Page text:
A classic sociology experiment is getting the Facebook treatment. This week, Yahoo Research launched an online study to test the oft-repeated—but as yet unresolved—theory that anyone in the world can reach anyone else in “six degrees of separation.” Using Facebook and its social graph of 750 million users, Yahoo’s “Small World Experiment” invites people worldwide to attempt to send a message to a specified “target” by creating an online chain of connections.
Led by Duncan Watts, principal research scientist at Yahoo Research, the study puts a high-tech spin on a 1967 experiment by Harvard researcher Stanley Milgram. Though its findings were not definitive, it ultimately led to the popular “six degrees” hypothesis.
Cameron Marlow, Facebook’s research scientist and "in-house sociologist," said that because Facebook’s social graph is essentially the best representation of real world relationships available, “our data can speak more definitively to this question than anything else in history.
“We believe that the average distance between two people is shrinking mostly because the types of connections you maintain online are a much better representation of people you know than the set of people you think about on a regular basis,” he said. “The fact that you transcribed all of your relationships into something like Facebook allows you to stay in touch with a much wider audience. This gives us not only a measurement on just how the world actually is but also how well people can utilize those relationships to route messages across the world.”
Adweek chatted with Watts about his study and its noteworthy roots; excerpts follow.
Adweek: Describe the background of the Small World Study.
Watts: In Milgram’s day, he used physical packets and he had just one target, this stock broker who lived just outside of Boston, and he had about 300 people trying to reach the target. The famous result was about 20 percent of the chains got to the target, and the average length of those chains was six degrees.
What was the conclusion?
There are two ways to read this result. One is that the world is small because the chains that got through were shorter—much shorter than people expected. The other way is that most chains didn’t get through, so you might suspect that the reason they didn’t get through is because most chains are actually long and the world is really not connected. A minority of people can reach each other in a small number of steps, but the majority of people cannot.
What’s your hypothesis in this study?
This dual interpretation has replicated itself for all other [similar] experiments. When we re-did this experiment 10 years ago, we used email through a Web interface and we did it on a much, much larger scale. We had 18 different targets around the world and 20,000 people trying to reach them, and we basically got the same sort of result. A small fraction of chains actually reached the targets, and the ones that got through were very short. But, of course, you have to wonder about the ones that did not get through.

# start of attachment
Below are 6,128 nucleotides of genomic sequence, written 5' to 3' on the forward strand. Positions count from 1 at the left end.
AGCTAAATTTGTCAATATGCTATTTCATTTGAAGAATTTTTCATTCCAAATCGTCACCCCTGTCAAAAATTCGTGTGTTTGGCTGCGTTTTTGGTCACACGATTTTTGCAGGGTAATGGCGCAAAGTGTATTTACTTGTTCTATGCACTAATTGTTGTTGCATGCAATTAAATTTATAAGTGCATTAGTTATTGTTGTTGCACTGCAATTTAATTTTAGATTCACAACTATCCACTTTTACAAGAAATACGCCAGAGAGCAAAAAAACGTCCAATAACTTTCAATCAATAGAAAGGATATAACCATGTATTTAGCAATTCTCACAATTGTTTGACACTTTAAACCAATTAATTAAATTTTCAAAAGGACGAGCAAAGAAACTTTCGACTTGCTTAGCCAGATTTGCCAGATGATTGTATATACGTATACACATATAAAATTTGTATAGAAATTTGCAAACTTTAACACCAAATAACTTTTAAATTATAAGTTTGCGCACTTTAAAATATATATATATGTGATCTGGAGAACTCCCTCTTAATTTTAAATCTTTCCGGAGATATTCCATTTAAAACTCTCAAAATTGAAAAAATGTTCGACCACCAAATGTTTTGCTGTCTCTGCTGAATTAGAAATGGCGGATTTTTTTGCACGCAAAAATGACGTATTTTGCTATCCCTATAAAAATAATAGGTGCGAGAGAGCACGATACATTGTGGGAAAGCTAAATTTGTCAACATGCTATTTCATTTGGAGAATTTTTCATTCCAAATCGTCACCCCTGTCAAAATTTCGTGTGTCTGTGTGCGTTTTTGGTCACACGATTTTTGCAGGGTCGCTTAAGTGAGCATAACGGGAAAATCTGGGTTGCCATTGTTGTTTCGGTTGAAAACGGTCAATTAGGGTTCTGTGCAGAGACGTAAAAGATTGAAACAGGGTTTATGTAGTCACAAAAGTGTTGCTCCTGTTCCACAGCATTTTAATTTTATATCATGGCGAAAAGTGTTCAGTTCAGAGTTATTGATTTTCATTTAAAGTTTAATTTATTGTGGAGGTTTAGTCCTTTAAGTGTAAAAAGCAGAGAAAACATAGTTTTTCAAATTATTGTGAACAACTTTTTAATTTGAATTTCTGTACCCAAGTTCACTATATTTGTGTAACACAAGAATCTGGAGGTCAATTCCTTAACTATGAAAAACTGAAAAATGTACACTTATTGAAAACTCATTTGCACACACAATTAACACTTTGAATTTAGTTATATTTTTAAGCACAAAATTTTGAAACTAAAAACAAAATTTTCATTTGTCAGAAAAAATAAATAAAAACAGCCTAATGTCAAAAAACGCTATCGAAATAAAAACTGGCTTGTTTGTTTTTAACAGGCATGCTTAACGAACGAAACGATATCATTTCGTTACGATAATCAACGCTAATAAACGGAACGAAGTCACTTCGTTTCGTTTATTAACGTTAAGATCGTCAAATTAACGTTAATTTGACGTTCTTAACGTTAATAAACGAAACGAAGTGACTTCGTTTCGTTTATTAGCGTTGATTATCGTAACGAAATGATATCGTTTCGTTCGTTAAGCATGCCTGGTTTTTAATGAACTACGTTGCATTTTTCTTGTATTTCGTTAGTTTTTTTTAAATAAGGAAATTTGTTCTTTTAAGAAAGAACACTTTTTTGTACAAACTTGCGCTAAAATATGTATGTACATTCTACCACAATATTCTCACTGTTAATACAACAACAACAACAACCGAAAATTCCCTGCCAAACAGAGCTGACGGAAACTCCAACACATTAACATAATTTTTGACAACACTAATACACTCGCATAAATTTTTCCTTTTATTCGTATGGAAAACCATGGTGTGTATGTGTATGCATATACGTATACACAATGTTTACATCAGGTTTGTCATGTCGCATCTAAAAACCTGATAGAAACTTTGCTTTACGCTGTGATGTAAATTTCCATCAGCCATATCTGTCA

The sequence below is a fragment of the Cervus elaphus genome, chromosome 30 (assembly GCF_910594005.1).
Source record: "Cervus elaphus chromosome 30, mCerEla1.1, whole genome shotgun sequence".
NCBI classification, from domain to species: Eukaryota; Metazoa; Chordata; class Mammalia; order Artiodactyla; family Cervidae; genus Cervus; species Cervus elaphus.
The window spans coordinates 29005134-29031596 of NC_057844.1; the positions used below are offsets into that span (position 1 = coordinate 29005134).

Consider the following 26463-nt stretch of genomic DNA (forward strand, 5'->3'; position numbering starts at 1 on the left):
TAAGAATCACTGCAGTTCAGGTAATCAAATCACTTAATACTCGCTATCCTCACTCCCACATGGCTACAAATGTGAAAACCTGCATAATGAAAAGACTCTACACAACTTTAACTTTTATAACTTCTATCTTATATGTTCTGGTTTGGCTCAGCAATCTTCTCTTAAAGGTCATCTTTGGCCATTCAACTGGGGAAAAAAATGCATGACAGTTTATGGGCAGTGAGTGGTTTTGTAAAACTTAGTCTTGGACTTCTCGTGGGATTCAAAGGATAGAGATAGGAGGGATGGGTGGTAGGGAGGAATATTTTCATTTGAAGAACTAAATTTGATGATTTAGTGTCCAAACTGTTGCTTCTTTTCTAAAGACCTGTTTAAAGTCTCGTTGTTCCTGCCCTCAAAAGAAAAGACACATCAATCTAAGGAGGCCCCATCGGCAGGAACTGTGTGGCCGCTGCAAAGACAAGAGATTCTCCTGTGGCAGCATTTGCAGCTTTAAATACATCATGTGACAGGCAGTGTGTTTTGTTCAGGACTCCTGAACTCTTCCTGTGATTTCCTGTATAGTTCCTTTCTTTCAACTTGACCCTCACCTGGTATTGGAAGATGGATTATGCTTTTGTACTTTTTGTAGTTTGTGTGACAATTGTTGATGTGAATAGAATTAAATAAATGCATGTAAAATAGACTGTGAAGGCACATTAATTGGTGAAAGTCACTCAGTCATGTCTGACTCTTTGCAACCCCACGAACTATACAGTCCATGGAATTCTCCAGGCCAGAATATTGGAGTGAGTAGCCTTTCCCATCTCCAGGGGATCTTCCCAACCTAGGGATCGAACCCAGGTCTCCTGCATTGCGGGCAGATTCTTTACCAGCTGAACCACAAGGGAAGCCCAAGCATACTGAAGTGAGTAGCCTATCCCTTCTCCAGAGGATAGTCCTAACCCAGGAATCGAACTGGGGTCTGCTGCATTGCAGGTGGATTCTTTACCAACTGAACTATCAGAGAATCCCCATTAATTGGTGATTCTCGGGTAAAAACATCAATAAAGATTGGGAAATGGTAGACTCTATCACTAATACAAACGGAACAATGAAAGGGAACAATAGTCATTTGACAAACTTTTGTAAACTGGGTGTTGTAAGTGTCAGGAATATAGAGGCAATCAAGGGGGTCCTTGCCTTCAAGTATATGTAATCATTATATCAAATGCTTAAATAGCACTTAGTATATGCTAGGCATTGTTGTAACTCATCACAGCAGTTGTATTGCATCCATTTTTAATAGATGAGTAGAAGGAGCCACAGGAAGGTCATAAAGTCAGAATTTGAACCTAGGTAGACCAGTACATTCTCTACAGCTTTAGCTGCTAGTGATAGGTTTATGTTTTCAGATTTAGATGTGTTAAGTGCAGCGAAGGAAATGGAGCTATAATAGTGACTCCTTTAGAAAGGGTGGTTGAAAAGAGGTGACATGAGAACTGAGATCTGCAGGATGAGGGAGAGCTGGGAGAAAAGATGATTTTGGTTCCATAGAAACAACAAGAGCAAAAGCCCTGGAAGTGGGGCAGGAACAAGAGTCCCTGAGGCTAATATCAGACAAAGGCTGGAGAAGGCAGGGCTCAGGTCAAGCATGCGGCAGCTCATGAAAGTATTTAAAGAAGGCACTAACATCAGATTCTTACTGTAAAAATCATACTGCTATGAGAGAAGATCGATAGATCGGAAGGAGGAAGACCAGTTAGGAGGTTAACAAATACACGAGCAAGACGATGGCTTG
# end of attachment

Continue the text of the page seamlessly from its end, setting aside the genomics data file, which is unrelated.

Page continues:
The history of this is we have reasonable confidence that [for] the chains that didn’t get through, if people had kept passing them along, then about half of them would get to their targets in seven steps or less. That’s the hypothesis that we’re working with.
How does Facebook help?
The problem that all of the experiments have had—and the problem that we’re trying to address with this one—is that you never really know what the ground truth is. You know that there’s some network out there involved that connects people, and you know that messages are being passed along on top of this network. The problem is because you can’t see the network underneath them, you don’t know whether people are making the right choices, you don’t know if the chains are as short as possible, and you don’t know why the chains that aren’t completing are stopping.
The major difference here is that Facebook [is] the network over which these messages are being passed. We can see through Facebook how everyone is really connected to everyone else. We can see whether people can actually find these short paths. In previous experiments you were missing this background picture, but now we have the background and we can run the experiment on top of it.
So is this experiment testing whether people are actually six degrees apart from one another?
There’s actually two versions of the small world hypothesis. One is what we call topological, [which refers to] the structure of the underlying network. There’s a huge amount of evidence that in different kinds of networks—social networks, neural networks, other kinds of networks—they tend to